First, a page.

Strain engineering has been well-studied in complex oxide systems, in which epitaxial strain can strongly influence the coupling between the spin, charge, and orbital degrees of freedom, and thereby impact the electrical and magnetic properties. Epitaxial strain has been shown to induce metal-insulator transitions and shift the Curie temperature for the antiferromagnetic-to-ferromagnetic transition in [math]\ce{La_{1-x}Sr_{x}MnO_{3}}[/math].[6] In alloy thin films, epitaxial strain has been observed to impact the spinodal instability, and therefore impact the driving force for phase separation. This is explained as a coupling between the imposed epitaxial strain and the system’s composition-dependent elastic properties.[7] Researchers recently achieved very large strain in thick oxide films by incorporating nanowires/nanopillars in film matrix.[8] Additionally, in two dimensional materials such as WSe2 strain has been shown to induce conversion from an indirect semiconductor to a direct semiconductor allowing a hundred-fold increase in the light emission rate.[9]

Strain engineering in phase-change memory

Bi-axial strain has been used to reduce the switching energy in interfacial phase-change memory (iPCM) materials. Phase-change memory materials have been commercially used in non-volatile memory cells.[10] Interfacial phase change materials are a superlattice of Sb2Te3 and GeTe.[11] The average superlattice composition can be Ge2Sb2Te5, which is a well studied phase change alloy. There is a large change in the materials electrical resistance when atoms at the interface diffussively disorder.[12] In contrast to the Ge2Sb2Te5 alloy, which needs to amorphise to switch, the strained iPCM materials partially disorder at the interface.[12] When the GeTe layers are bi-axially strained, there is more room for atomic transitions and the activation energy for switching is lowered. And when these materials are included in phase-change memory devices, the switching energy lowered, the switching voltage is lowered, and the switching time is shortened.[13] In short strain considerably improves the memory cell performance.

See also

References

  1. Wang, David (30 December 2005). "IEDM 2005: Selected Coverage". https://www.realworldtech.com/iedm-2005/6/. 
  2. Martyniuk, M, Antoszewski, J. Musca, C.A., Dell, J.M., Faraone, L. Smart Mater. Struct. 15 (2006) S29-S38)
  3. Weiss, Peter (28 February 2004). "Straining for Speed". Science News Online. http://www.sciencenews.org/articles/20040228/bob8.asp. 
  4. Bertoli, B.; Sidoti, D.; Xhurxhi, S.; Kujofsa, T.; Cheruku, S.; Correa, J. P.; Rago, P. B.; Suarez, E. N. et al. (2010). "Equilibrium strain and dislocation density in exponentially graded Si(1-x)Gex/Si (001)". Journal of Applied Physics 108: 113525. doi:10.1063/1.3514565.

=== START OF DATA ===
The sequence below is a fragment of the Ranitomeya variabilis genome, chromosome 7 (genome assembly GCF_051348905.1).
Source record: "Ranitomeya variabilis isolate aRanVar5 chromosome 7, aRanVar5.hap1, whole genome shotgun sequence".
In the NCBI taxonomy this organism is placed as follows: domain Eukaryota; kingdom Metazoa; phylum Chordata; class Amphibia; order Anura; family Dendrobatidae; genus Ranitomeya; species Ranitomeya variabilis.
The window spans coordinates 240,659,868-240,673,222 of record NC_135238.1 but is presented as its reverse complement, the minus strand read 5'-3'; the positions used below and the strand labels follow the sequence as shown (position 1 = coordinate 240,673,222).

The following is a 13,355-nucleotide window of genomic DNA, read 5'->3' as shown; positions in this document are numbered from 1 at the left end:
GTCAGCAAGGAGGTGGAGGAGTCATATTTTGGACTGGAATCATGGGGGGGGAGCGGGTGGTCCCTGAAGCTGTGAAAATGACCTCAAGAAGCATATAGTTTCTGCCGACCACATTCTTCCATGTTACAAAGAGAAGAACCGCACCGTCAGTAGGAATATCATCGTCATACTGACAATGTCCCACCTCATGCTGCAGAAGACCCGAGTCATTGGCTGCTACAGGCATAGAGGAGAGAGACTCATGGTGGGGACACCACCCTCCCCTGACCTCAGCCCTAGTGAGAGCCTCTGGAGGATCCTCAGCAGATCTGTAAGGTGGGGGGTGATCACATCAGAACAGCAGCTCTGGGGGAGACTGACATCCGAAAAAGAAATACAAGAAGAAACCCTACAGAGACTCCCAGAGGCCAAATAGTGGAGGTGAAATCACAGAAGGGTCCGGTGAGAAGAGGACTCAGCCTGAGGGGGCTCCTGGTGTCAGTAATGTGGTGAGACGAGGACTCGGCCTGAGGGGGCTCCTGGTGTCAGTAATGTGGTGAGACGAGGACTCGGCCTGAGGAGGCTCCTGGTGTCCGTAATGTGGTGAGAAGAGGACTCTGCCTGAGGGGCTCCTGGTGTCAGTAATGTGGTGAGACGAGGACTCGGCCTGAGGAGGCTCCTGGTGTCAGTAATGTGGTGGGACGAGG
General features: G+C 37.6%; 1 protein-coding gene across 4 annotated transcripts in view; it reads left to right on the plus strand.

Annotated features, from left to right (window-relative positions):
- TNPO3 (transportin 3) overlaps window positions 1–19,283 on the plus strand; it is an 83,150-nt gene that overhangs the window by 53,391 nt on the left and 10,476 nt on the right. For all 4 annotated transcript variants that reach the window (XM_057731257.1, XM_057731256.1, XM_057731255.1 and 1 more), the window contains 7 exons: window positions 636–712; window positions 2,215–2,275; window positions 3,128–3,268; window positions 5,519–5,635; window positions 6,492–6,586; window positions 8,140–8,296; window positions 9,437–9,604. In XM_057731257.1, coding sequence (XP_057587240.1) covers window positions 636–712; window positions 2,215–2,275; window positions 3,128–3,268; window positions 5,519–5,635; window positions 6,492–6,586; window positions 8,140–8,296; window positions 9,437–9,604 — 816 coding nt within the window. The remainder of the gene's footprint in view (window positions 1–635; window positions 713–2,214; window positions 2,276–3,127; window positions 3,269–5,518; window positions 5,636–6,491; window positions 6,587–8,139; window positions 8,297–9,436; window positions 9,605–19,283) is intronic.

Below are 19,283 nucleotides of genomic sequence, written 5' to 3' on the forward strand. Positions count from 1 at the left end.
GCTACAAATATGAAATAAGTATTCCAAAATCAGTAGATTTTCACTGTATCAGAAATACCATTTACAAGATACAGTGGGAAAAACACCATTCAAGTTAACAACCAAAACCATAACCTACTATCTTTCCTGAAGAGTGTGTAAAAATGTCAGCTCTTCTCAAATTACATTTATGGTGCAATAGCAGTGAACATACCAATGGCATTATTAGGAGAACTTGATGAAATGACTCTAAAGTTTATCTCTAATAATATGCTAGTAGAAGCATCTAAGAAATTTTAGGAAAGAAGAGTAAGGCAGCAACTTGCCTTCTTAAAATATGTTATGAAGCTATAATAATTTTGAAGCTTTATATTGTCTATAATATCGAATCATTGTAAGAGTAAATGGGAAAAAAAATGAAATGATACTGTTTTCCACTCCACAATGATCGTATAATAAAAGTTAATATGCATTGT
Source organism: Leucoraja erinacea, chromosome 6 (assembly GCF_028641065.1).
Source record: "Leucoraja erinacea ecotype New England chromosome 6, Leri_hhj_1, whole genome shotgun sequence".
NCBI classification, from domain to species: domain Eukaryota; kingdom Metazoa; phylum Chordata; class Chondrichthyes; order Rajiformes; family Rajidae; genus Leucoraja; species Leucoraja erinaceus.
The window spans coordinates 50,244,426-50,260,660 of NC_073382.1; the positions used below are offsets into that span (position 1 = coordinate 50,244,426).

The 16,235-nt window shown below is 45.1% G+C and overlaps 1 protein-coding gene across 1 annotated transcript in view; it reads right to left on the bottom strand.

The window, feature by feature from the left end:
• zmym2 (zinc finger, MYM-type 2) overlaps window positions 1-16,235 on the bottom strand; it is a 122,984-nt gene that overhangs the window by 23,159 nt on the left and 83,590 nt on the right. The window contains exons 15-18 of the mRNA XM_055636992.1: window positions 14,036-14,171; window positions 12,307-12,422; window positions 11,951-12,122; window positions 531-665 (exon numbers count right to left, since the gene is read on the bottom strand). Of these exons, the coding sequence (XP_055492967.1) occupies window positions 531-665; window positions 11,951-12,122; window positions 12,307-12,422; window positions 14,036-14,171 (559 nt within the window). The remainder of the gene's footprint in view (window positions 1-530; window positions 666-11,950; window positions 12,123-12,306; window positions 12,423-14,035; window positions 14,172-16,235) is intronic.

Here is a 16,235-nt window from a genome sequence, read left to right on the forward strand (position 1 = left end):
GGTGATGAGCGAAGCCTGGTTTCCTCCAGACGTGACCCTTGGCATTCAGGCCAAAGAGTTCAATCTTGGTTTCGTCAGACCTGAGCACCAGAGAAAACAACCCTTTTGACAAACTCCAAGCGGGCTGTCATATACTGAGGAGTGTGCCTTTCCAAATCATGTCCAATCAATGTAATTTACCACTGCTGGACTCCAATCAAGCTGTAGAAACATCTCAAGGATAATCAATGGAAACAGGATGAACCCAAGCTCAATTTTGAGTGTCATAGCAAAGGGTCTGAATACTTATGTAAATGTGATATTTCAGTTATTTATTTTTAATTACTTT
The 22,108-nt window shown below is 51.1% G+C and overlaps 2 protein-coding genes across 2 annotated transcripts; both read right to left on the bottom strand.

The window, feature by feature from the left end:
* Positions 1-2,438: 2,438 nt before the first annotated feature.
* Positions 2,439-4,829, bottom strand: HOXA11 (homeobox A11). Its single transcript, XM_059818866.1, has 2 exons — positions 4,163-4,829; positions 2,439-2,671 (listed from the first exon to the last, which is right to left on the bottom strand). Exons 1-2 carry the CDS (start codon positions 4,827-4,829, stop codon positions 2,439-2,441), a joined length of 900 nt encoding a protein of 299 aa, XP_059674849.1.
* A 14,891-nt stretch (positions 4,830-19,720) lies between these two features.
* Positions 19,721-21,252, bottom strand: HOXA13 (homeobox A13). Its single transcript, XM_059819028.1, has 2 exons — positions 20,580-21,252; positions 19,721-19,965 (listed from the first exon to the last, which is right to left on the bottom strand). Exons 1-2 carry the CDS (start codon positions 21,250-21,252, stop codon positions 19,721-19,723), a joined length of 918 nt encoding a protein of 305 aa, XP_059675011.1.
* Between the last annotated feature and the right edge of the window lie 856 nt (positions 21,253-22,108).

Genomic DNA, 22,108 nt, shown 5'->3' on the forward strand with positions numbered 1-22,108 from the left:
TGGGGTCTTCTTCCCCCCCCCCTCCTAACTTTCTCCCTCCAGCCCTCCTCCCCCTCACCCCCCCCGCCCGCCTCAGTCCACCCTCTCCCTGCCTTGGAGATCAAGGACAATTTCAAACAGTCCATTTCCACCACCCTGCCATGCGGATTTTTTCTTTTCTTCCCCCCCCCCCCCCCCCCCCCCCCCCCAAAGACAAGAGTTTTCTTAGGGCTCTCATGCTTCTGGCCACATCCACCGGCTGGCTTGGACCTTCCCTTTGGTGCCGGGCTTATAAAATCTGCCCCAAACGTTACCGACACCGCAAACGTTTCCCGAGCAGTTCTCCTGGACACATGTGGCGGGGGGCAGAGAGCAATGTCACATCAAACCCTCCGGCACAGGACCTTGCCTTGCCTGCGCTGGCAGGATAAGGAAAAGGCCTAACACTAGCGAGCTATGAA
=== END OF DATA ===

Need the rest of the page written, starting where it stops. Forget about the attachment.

5. Zhmakin, A. I. (2011). "Strain relaxation models". arΧiv:1102.5000 [cond-mat.mtrl-sci]. 
  6. Razavi, F. S.; Gross, G.; Habermeier, H. (2000). "Epitaxial strain induced metal insulator transition in La0.9Sr0.1MnO3 and La0.88Sr0.1MnO3 thin films". Journal of Applied Physics 76: 155. 
  7. Lahiri, A.; Abinandanan, T. A.; Gururajan, M. P.; Bhattacharyya, S. (2014). "Effect of epitaxial strain on phase separation in thin films". Philosophical Magazine Letters 94 (11): 702–707. doi:10.1080/09500839.2014.968652. 
  8. Chen, Aiping; Hu, Jia-Mian; Lu, Ping; Yang, Tiannan; Zhang, Wenrui; Li, Leigang; Ahmed, Towfiq; Enriquez, Erik et al. (10 June 2016). "Role of scaffold network in controlling strain and functionalities of nanocomposite films" (in en). Science Advances 2 (6): e1600245. doi:10.1126/sciadv.1600245. ISSN 2375-2548. PMID 27386578. Bibcode2016SciA....2E0245C. 
  9. Wu, Wei; Wang, Jin; Ercius, Peter; Wright, Nicomario; Leppert-Simenauer, Danielle; Burke, Robert; Dubey, Madan; Dongare, Avinash et al. (2018). "Giant Mechano-Optoelectronic Effect in an Atomically Thin Semiconductor". Nano Letters 18 (4): 2351–2357. doi:10.1021/acs.nanolett.7b05229. PMID 29558623. Bibcode2018NanoL..18.2351W. https://escholarship.org/content/qt979683v3/qt979683v3.pdf?t=p68vyr. 
  10. Micron. "Micron Announces Availability of Phase-Change Memory for Mobile Devices". http://investors.micron.com/news-releases/news-release-details/micron-announces-availability-phase-change-memory-mobile-devices?ReleaseID=692563. Retrieved 26 February 2018. 
  11. Simpson, Robert; Fons, P.; Kolobov, A. V.; Fukaya, T.; Yagi, T.; Tominaga, J. (3 July 2011). "Interfacial Phase-Change Memory". Nature Nanotechnology 6 (8): 501–5. doi:10.1038/nnano.2011.96. PMID 21725305. Bibcode2011NatNa...6..501S. 
  12. 12.0 12.1 Kalikka, Janne; Zhou, Xilin; Dilcher, Eric; Wall, Simon; Li, Ju; Simpson, Robert E. (22 June 2016). "Strain engineered diffusive atomic switching in two-dimensional crystals". Nature Communications 7: 11983. doi:10.1038/ncomms11983. PMID 27329563. Bibcode2016NatCo...711983K. 
  13. Zhou, Xilin; Kalikka, Janne; Ji, Xinglong; Wu, Liangcai; Song, Zhitang; Simpson, Robert E. (8 February 2016). "Phase-change memory materials by design: a strain engineering approach". Advanced Materials 28 (15): 3007–16. doi:10.1002/adma.201505865. PMID 26854333.